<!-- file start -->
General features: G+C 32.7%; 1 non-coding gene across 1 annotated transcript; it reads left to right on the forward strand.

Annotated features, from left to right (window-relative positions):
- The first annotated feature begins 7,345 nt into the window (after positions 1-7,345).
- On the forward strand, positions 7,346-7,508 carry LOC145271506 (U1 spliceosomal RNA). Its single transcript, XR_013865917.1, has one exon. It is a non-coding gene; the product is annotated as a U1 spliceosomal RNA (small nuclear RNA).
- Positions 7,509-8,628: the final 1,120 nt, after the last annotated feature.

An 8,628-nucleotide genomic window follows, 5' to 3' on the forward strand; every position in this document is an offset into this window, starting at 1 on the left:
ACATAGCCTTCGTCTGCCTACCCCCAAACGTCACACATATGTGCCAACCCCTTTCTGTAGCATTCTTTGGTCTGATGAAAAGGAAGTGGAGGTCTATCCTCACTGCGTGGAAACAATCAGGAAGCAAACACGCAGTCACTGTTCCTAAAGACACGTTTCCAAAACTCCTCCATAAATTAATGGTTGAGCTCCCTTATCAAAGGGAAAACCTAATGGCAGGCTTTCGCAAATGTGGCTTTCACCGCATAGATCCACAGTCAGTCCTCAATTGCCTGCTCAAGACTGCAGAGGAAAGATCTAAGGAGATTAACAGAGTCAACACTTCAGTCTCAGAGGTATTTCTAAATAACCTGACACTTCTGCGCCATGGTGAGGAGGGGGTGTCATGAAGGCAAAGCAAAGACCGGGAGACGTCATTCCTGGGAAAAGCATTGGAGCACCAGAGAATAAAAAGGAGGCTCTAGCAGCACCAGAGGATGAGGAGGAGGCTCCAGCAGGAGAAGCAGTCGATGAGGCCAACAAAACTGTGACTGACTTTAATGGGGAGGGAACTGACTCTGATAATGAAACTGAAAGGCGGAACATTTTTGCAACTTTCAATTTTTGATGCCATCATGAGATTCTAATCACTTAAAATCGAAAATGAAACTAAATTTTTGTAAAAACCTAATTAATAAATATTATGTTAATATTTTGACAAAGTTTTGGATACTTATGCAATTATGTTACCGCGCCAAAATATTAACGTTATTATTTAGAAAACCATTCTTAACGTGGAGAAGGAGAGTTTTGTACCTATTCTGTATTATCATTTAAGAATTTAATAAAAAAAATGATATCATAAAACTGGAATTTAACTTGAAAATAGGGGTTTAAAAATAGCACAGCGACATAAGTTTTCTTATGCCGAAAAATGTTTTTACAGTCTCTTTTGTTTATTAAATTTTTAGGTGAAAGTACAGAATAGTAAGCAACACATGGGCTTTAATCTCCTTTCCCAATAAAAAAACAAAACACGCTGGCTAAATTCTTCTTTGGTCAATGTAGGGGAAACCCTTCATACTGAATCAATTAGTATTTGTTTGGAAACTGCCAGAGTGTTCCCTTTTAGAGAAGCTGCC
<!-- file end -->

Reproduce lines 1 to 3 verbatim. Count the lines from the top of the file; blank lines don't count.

General features: G+C 32.7%; 1 non-coding gene across 1 annotated transcript; it reads left to right on the forward strand.

Annotated features, from left to right (window-relative positions):
- The first annotated feature begins 7,345 nt into the window (after positions 1-7,345).